Potassium: End Muscle Soreness and Cramping
It’s early morning, just before dawn. You can feel the stillness and dampness in the air as you slice through it on your morning run. Just as you catch your stride, all of a sudden a muscle cramp or ache grabs a hold of you and just will not go away.
Naturally Relieve Cramping and Muscle Soreness
There still is not a complete understanding as to why your muscles might cramp up on their own.
There are a number of things that can contribute to muscle soreness and cramping, such as pregnancy, nerve compression, exercise, electrolyte imbalances, and lowered blood supply to the muscles.
Working to relieve the discomfort can be difficult, but there are a number of ways to take care of the problem, and a number of popular natural remedies that don’t normally work as shown by current evidence from the medical community.
Stop Muscle Cramping
One great and very simple tool that you can use to combat muscle cramping is utilizing a foam roller.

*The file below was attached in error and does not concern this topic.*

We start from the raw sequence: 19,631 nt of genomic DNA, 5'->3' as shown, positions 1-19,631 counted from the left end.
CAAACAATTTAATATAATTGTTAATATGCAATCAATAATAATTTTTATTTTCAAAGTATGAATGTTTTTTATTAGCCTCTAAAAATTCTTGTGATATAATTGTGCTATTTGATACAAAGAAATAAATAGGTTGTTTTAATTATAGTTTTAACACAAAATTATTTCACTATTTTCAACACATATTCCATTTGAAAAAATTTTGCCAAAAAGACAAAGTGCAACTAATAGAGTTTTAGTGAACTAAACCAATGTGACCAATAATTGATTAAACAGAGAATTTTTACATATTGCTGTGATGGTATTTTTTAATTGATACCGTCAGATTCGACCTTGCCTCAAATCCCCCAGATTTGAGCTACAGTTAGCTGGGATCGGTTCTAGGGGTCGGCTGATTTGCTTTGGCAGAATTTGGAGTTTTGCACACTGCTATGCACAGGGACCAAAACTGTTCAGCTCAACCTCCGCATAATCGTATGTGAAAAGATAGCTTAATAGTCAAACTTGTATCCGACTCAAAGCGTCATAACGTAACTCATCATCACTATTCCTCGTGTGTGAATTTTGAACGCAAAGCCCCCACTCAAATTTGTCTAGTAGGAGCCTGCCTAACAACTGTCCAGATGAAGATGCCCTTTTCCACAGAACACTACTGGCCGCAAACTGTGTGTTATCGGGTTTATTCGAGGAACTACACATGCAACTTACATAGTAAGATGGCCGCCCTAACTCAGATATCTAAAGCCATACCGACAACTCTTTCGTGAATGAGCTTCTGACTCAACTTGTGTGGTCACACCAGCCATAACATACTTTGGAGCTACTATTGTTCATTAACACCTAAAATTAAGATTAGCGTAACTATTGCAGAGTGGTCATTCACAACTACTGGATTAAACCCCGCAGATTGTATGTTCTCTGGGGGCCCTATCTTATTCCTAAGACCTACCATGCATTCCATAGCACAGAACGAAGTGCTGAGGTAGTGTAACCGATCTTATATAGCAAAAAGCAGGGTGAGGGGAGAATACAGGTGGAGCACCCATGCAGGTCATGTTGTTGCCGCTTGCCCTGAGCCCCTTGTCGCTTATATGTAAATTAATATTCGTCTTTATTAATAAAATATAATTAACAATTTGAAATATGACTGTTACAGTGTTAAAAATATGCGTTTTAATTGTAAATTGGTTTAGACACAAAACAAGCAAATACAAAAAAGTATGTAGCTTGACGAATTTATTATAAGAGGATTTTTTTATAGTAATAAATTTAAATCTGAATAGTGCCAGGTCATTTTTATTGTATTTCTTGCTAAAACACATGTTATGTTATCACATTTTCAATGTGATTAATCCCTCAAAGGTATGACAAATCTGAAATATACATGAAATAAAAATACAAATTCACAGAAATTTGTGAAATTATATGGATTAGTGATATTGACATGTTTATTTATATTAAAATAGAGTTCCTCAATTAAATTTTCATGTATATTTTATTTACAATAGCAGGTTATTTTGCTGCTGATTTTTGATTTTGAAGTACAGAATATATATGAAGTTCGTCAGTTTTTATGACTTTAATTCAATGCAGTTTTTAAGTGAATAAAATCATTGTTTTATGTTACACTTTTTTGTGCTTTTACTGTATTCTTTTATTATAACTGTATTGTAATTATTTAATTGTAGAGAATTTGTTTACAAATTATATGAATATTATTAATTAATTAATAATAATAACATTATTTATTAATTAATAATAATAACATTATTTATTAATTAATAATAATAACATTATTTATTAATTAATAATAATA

When you use a foam roller after exercising, you can help alleviate muscle soreness and cramping, and even improve your ability to exercise and do athletic activities the next day.
Harvard physical therapists have said that using a foam roller for 30 seconds to two minutes on each area of the body can be extremely beneficial in remedying sore muscles and in preventing muscle cramps.
Stop Muscle Soreness
Ginger is another supplement that has been shown to possibly have a reductive effect on muscle soreness in certain trials.
A small placebo-controlled, randomized, double-blind trial found that when experienced runners took 1.4 grams of a powdered ginger supplement for 5 days, they experienced lessened muscle soreness from a run on day three in the middle of the supplementation period.
During a review of a number of clinical trials, researchers found that ginger consumed in doses up to 4 grams directly after intense exercise helped to improve the recovery of the muscles, and to reduce their soreness.